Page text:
CHAPEL HILL, N.C. — An emu has been on the run for three weeks around Orange County, WNCN reports.
“It’s become a little bit of a sensation, the sightings,” said Orange County Animal Services Communications Specialist Tenille Fox. “It’s been kind of an experience. I’ve never dealt with an emu on the loose before.”
Animal control officers say the giant bird has been sighted in both Orange and Chatham counties and every time they get close – the flightless bird manages to escape.
“Not something you see every day,” said Chapel Hill resident, John Brennan. “I didn’t know what to make of it.”
It’s not the first time an emu has been on the run in a North Carolina neighborhood, but Brennan says it’s his first run-in with the exotic bird.
Brennan says he was driving home from the library and he turned on to Damascus Church Road when traffic suddenly came to a stop.
“Then I saw a large bird come across the road,” said Brennan. “It was in the right side of the road and came towards a car. The car had slowed down. The emu fell down, got back up and then ran off into the woods.”
In Orange County, the birds are considered livestock and are legal to own.
“They’re mostly farms that have emus and of course we’ve contacted folks that we know that have emus in a farm setting and asked them if this is their emu and it is not so we still haven’t located the owner,” said Fox.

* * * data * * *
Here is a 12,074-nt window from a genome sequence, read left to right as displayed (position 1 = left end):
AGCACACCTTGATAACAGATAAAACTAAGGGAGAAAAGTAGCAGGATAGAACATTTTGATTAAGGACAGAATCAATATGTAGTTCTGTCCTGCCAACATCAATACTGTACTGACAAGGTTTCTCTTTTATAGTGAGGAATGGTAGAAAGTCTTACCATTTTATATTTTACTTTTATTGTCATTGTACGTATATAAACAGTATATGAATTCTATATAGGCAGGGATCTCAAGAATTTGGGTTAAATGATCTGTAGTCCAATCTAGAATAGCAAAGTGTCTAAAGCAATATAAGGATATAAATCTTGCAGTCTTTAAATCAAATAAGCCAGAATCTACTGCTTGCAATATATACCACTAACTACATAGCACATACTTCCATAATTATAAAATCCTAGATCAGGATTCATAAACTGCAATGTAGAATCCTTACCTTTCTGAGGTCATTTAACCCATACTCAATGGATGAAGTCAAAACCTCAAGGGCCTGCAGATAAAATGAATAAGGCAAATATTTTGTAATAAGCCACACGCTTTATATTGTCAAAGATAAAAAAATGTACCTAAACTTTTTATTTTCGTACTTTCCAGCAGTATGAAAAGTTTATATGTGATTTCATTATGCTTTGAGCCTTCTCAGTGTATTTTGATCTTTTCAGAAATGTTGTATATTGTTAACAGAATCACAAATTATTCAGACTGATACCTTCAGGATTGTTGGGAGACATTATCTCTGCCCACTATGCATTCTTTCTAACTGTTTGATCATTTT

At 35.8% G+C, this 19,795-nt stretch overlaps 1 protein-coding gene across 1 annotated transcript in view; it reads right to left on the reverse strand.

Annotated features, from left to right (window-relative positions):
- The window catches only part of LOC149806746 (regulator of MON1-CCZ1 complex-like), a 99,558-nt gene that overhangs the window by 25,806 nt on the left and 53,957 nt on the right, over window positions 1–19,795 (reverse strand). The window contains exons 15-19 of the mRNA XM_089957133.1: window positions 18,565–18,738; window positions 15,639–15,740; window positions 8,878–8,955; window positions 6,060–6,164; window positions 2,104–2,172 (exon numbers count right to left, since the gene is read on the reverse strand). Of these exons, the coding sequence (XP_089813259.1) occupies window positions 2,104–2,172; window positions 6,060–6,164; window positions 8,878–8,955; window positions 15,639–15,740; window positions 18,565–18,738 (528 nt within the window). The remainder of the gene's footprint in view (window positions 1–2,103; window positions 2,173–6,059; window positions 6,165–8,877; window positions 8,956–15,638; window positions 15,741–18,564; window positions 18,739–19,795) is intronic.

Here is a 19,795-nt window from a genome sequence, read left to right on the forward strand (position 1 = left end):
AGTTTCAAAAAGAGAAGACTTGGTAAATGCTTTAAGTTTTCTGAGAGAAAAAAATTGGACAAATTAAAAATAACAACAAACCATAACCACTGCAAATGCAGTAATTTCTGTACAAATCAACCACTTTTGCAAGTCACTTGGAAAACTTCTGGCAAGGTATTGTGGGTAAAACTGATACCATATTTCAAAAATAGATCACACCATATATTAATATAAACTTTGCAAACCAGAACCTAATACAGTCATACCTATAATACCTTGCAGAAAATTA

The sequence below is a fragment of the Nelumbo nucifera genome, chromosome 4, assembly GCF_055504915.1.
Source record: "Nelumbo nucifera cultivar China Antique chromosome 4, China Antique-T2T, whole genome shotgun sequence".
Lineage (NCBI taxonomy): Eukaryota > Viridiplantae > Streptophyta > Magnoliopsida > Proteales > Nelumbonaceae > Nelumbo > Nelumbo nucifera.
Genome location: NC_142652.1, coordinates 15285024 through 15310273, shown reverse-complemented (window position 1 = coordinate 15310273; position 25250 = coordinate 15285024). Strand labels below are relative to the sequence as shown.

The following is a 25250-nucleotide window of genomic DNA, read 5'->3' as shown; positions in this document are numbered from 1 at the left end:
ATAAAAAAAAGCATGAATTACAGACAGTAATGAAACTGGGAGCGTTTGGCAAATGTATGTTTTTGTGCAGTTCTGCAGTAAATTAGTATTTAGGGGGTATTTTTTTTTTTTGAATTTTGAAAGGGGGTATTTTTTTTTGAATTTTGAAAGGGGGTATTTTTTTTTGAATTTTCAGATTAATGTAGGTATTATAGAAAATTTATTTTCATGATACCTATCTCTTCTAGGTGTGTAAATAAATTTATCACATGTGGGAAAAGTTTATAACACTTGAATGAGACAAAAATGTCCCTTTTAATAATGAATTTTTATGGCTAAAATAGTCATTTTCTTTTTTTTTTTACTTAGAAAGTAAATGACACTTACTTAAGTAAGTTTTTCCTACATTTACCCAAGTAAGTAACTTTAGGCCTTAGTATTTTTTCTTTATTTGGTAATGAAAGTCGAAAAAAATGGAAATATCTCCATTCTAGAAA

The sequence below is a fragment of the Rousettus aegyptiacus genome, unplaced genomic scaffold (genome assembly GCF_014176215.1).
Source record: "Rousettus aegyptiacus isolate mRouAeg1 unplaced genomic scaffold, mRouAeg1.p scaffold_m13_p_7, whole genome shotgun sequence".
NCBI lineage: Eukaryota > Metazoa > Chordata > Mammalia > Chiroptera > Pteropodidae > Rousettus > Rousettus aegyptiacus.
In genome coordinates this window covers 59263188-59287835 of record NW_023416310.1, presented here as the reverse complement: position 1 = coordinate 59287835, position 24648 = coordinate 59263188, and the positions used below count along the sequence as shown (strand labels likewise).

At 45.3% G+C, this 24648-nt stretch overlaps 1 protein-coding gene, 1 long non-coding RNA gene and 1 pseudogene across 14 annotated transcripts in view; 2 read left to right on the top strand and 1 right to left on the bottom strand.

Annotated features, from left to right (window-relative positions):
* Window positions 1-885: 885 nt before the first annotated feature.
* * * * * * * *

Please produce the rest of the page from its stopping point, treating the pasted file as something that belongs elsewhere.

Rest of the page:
CBS 17 has learned breeders don’t need any special equipment to raise emu because they require very little land. Owners are of course required to confine the exotic bird to their land, but as we’ve seen sometimes emus break out.
“It’s an impressive animal, it’s pretty big and it’s wild so it’s making its way through the woods. Those birds do that but not usually on this continent,” said Brennan.
Fox says the birds are fast. They’re known to run up to 30 mph. Fox says last week one of their officers went to Chatham County to try and help catch the bird.
“He fled when they arrived on scene so he’s on the move,” Fox said.
Fox says if you do have a run-in with the emu do not approach it or try to capture it because it feels threatened it could hurt someone. Just call animal control.
“I’m a little worried because it’s a big bird and if somebody ran into it with a car at night it would be a bad accident,” said Brennan. “Much more upright then a deer and it’s body is not small, into a windshield is probably what would happen.”